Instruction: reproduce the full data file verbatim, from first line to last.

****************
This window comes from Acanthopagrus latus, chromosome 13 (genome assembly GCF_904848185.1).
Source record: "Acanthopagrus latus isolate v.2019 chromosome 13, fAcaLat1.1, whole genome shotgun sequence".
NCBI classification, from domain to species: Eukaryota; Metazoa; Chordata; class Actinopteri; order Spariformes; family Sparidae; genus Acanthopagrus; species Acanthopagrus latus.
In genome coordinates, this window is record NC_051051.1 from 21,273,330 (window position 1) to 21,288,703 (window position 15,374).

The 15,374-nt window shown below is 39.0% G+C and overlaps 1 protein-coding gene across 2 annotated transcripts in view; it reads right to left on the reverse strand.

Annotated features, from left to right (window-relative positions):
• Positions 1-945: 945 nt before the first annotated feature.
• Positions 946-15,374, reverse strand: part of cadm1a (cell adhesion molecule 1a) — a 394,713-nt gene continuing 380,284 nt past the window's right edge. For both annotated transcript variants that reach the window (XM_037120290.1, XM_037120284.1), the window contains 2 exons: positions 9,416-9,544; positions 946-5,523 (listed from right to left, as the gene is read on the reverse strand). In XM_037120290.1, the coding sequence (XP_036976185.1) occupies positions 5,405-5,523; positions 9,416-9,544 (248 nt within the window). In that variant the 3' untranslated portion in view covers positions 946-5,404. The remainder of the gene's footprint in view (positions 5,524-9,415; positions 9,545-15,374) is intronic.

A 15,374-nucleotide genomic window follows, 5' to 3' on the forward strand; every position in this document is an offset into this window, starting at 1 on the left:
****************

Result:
This window comes from Acanthopagrus latus, chromosome 13 (genome assembly GCF_904848185.1).
Source record: "Acanthopagrus latus isolate v.2019 chromosome 13, fAcaLat1.1, whole genome shotgun sequence".
NCBI classification, from domain to species: Eukaryota; Metazoa; Chordata; class Actinopteri; order Spariformes; family Sparidae; genus Acanthopagrus; species Acanthopagrus latus.
In genome coordinates, this window is record NC_051051.1 from 21,273,330 (window position 1) to 21,288,703 (window position 15,374).

The 15,374-nt window shown below is 39.0% G+C and overlaps 1 protein-coding gene across 2 annotated transcripts in view; it reads right to left on the reverse strand.

Annotated features, from left to right (window-relative positions):
• Positions 1-945: 945 nt before the first annotated feature.
• Positions 946-15,374, reverse strand: part of cadm1a (cell adhesion molecule 1a) — a 394,713-nt gene continuing 380,284 nt past the window's right edge. For both annotated transcript variants that reach the window (XM_037120290.1, XM_037120284.1), the window contains 2 exons: positions 9,416-9,544; positions 946-5,523 (listed from right to left, as the gene is read on the reverse strand). In XM_037120290.1, the coding sequence (XP_036976185.1) occupies positions 5,405-5,523; positions 9,416-9,544 (248 nt within the window). In that variant the 3' untranslated portion in view covers positions 946-5,404. The remainder of the gene's footprint in view (positions 5,524-9,415; positions 9,545-15,374) is intronic.

A 15,374-nucleotide genomic window follows, 5' to 3' on the forward strand; every position in this document is an offset into this window, starting at 1 on the left: